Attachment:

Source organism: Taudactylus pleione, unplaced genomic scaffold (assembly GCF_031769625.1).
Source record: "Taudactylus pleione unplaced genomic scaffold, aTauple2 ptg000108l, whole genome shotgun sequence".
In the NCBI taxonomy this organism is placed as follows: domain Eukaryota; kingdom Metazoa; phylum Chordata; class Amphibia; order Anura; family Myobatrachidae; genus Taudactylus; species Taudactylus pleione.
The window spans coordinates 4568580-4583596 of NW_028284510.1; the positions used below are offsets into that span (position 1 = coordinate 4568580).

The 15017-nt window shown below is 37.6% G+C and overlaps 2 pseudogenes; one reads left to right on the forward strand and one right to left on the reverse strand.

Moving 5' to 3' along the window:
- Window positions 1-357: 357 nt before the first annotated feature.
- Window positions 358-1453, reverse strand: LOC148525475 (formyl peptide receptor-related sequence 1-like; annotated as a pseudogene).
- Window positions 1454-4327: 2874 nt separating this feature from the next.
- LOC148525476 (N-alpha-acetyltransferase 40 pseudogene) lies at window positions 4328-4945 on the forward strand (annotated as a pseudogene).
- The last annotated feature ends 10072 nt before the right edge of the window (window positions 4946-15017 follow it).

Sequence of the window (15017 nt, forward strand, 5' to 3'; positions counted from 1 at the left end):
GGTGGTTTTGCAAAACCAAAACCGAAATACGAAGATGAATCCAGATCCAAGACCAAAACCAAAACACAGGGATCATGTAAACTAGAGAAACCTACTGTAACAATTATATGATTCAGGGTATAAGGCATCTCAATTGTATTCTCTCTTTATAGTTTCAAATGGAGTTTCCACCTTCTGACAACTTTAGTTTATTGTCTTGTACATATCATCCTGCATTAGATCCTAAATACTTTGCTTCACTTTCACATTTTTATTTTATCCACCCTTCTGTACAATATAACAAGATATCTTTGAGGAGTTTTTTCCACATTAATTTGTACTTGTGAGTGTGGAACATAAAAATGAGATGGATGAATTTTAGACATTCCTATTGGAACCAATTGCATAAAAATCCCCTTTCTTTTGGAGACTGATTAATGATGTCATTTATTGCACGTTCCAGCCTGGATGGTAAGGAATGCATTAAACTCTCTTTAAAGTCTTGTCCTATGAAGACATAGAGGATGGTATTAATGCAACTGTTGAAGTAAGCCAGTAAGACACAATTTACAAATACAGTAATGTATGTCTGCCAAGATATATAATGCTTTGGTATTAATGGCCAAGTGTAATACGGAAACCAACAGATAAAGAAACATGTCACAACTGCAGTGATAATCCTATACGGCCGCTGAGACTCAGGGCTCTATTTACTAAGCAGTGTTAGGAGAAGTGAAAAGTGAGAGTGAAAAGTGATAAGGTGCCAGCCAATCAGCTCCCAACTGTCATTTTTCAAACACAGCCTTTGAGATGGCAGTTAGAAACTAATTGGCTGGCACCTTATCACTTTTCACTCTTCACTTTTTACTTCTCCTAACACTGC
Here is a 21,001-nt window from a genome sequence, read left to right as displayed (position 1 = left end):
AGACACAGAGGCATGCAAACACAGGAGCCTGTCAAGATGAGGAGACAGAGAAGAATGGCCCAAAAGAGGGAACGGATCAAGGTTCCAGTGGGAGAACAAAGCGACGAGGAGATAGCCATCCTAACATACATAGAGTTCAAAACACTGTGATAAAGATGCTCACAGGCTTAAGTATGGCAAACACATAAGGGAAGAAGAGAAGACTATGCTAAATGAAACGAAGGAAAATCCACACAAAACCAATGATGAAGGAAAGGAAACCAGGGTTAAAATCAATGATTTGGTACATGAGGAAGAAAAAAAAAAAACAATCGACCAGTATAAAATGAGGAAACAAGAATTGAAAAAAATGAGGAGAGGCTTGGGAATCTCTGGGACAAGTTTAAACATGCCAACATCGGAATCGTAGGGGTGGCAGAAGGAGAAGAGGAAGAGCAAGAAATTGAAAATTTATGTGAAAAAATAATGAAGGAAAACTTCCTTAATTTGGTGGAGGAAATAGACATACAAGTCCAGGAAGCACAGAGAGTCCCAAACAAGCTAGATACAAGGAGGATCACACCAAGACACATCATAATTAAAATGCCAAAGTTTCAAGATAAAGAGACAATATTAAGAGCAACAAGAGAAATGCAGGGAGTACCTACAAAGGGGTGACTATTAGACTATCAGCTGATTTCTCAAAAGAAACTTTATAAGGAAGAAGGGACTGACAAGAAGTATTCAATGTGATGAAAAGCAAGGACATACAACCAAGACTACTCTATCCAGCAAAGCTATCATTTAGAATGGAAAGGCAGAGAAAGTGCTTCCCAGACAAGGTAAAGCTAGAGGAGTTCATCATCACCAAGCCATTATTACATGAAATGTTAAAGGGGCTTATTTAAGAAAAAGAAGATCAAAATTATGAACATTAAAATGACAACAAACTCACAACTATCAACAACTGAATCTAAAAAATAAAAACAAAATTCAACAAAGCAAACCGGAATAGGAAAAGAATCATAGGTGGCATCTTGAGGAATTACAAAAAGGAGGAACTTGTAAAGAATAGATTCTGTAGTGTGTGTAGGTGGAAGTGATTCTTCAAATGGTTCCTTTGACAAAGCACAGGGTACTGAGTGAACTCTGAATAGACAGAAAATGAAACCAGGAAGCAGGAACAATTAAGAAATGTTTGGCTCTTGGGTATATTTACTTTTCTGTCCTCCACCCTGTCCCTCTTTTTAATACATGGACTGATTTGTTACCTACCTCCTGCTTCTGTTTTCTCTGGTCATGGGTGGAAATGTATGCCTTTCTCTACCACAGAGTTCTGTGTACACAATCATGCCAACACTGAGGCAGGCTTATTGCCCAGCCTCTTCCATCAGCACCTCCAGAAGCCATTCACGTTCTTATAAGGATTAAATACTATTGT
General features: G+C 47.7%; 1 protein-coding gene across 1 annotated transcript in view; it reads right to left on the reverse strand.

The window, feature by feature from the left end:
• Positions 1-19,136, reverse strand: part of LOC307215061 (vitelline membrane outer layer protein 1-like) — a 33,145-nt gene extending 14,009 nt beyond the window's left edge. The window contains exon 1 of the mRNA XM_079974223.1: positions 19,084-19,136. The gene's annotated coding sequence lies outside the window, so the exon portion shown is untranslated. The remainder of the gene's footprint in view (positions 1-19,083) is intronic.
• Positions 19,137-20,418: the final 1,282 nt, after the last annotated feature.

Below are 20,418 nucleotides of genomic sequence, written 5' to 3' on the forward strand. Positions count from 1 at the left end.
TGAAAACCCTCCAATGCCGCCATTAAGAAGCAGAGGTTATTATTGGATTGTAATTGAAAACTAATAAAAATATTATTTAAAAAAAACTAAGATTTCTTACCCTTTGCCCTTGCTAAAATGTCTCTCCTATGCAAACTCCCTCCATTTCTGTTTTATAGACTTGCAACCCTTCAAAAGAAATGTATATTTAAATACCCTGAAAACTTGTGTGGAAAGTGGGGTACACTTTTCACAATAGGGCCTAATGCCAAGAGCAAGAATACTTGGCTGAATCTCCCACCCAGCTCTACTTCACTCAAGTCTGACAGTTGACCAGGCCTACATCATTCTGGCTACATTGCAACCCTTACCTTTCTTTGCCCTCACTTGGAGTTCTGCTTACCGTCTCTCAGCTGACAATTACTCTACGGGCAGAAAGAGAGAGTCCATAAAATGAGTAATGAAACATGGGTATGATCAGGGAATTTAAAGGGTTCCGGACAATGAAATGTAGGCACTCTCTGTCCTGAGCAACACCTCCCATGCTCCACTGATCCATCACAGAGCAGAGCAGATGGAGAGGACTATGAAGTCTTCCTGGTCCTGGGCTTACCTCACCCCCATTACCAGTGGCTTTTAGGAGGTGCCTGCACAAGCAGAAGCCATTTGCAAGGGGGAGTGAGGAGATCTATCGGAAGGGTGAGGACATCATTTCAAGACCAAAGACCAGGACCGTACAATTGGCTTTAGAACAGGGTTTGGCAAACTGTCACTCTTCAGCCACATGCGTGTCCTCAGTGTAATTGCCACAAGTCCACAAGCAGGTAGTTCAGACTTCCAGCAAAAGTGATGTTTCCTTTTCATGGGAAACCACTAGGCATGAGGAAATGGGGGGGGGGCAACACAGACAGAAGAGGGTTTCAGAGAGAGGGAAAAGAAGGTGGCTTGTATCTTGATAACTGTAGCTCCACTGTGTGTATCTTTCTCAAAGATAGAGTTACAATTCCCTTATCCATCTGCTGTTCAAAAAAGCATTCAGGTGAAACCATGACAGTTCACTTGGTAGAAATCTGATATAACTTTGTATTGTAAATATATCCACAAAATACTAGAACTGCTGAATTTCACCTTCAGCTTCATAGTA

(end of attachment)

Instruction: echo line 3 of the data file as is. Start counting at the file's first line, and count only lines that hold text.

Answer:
In the NCBI taxonomy this organism is placed as follows: domain Eukaryota; kingdom Metazoa; phylum Chordata; class Amphibia; order Anura; family Myobatrachidae; genus Taudactylus; species Taudactylus pleione.